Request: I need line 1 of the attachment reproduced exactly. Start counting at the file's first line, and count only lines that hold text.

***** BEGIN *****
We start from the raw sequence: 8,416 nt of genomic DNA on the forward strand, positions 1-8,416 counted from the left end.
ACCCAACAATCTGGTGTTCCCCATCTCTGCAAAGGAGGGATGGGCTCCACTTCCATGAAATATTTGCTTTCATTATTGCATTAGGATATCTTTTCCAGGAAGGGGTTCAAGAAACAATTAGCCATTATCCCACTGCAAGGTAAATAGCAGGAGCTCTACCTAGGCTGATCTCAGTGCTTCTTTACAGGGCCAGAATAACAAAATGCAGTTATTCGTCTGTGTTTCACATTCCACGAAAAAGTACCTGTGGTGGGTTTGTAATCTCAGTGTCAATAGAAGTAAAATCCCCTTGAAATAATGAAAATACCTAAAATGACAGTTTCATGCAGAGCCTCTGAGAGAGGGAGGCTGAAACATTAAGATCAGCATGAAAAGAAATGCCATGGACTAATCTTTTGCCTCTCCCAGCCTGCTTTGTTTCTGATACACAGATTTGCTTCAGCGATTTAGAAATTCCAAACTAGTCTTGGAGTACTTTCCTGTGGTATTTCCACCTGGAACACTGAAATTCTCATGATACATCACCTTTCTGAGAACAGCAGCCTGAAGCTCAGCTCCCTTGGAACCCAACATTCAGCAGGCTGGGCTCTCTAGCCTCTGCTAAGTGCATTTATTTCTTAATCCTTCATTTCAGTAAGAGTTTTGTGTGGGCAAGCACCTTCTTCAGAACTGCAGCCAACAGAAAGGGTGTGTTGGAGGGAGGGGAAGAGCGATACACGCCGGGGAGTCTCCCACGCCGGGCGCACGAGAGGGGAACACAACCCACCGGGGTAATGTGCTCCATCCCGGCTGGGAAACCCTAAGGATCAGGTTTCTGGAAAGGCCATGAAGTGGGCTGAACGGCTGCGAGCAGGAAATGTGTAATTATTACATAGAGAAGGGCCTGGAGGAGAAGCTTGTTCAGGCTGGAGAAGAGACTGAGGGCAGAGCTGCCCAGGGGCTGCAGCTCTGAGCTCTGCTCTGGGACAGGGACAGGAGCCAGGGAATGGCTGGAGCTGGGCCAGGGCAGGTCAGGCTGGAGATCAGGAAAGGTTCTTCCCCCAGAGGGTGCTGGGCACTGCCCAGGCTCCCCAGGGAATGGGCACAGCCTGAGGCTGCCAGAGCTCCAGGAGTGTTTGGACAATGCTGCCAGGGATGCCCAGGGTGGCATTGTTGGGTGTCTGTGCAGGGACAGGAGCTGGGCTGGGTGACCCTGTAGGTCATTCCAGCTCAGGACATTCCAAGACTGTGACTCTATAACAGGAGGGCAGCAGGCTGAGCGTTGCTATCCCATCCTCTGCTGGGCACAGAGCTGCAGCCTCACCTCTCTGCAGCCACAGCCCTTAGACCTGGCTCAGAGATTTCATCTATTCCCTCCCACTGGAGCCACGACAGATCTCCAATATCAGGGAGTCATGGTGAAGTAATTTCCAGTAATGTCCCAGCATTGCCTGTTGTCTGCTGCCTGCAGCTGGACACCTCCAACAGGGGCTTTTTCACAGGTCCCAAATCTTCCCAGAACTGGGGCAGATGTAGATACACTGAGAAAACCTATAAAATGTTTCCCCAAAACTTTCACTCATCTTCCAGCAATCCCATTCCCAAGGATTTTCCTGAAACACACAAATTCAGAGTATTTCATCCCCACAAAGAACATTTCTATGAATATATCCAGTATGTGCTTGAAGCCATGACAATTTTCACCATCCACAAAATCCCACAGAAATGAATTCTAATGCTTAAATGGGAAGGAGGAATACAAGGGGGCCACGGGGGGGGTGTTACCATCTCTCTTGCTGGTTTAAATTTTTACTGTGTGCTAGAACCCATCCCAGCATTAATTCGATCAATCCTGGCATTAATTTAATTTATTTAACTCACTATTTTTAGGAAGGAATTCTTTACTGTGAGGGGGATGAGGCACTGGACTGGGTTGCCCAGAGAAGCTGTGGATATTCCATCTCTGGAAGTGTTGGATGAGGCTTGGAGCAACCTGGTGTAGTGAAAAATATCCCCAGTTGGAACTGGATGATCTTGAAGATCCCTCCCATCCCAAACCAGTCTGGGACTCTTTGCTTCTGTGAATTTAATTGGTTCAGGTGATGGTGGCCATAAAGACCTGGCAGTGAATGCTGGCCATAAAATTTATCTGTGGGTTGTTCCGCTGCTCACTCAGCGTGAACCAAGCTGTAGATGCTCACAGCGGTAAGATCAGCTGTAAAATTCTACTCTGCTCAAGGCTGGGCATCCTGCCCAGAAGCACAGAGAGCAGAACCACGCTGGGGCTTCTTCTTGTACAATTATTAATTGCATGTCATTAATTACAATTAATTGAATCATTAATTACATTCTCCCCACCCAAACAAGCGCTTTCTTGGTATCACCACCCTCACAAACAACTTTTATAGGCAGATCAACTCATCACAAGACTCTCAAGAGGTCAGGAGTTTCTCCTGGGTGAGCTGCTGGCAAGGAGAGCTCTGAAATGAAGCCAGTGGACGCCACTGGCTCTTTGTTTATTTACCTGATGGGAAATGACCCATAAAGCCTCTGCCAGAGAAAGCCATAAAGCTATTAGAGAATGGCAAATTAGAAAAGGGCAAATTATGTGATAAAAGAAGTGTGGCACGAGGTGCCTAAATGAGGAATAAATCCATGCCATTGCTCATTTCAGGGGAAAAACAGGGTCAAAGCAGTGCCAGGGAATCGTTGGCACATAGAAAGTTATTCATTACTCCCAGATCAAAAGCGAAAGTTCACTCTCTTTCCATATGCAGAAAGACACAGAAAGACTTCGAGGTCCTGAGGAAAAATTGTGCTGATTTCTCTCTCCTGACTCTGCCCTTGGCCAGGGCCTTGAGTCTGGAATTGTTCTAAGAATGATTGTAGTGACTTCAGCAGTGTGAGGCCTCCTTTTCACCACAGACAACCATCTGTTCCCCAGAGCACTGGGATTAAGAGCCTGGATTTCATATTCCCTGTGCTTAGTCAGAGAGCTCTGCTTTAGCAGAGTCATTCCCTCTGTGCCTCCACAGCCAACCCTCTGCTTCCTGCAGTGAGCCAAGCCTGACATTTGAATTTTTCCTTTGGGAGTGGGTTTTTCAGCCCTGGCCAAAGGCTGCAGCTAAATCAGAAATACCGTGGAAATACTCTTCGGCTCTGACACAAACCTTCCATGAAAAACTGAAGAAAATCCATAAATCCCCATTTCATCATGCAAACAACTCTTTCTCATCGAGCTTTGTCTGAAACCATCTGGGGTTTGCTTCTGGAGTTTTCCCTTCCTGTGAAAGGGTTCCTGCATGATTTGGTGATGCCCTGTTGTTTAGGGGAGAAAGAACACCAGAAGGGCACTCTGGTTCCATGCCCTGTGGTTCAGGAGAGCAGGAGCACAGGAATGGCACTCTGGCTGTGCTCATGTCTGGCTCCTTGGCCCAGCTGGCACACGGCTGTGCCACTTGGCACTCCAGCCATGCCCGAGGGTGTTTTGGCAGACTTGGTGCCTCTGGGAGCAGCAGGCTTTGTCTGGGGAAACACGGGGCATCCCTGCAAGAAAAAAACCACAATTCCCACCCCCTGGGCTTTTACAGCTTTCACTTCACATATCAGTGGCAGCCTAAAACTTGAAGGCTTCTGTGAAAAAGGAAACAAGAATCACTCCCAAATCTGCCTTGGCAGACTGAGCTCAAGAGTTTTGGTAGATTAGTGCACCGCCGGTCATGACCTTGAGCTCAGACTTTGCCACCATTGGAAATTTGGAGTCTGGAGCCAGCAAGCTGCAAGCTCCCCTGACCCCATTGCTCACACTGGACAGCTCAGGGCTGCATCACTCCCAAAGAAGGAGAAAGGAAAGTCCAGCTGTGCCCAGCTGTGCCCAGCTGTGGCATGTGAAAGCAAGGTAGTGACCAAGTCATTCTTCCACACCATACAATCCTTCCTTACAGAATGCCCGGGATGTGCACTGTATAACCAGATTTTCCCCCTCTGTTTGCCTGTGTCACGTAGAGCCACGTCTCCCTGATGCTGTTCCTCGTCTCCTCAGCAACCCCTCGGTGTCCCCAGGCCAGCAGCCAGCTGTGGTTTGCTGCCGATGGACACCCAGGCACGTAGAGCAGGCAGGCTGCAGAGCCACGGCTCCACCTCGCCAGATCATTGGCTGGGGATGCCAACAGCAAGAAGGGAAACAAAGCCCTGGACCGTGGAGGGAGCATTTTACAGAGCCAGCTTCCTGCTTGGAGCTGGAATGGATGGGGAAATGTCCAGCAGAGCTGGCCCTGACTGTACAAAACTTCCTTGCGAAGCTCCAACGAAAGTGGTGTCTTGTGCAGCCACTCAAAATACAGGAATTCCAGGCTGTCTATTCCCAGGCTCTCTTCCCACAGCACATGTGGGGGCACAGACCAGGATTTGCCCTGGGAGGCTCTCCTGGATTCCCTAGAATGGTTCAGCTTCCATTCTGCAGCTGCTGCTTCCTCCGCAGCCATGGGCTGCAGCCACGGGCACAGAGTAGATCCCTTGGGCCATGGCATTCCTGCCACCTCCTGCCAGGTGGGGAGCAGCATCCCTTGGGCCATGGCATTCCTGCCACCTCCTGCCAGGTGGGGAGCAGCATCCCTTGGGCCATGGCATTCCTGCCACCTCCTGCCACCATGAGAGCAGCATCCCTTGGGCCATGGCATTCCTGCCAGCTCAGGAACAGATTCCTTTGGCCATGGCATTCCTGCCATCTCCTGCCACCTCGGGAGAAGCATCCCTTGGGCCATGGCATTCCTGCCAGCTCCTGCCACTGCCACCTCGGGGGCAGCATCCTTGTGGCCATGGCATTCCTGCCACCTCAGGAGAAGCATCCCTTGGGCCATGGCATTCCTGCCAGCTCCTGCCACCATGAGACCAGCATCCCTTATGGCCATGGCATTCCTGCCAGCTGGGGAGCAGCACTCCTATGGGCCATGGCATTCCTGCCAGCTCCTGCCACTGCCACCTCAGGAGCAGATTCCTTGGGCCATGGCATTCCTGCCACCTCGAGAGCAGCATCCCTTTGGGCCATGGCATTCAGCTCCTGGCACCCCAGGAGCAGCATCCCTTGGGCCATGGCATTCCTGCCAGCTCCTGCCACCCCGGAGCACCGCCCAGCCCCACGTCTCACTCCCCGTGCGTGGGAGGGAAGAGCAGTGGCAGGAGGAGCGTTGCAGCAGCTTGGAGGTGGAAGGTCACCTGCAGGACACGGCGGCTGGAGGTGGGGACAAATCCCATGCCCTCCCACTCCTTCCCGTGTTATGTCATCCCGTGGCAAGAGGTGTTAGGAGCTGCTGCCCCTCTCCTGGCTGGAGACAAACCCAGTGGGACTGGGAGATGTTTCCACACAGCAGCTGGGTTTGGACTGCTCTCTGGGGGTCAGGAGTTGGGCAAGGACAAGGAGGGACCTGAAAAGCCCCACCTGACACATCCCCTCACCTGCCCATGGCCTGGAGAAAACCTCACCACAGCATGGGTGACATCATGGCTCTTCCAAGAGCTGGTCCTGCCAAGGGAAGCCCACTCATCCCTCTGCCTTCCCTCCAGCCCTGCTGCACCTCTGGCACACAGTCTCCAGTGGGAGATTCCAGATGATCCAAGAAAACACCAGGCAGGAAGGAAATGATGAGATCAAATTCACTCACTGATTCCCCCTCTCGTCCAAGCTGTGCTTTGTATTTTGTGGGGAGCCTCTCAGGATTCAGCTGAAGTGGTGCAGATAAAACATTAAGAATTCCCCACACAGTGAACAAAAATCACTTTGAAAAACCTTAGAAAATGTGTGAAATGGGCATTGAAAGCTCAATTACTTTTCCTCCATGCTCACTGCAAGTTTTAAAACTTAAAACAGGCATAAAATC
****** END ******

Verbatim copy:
We start from the raw sequence: 8,416 nt of genomic DNA on the forward strand, positions 1-8,416 counted from the left end.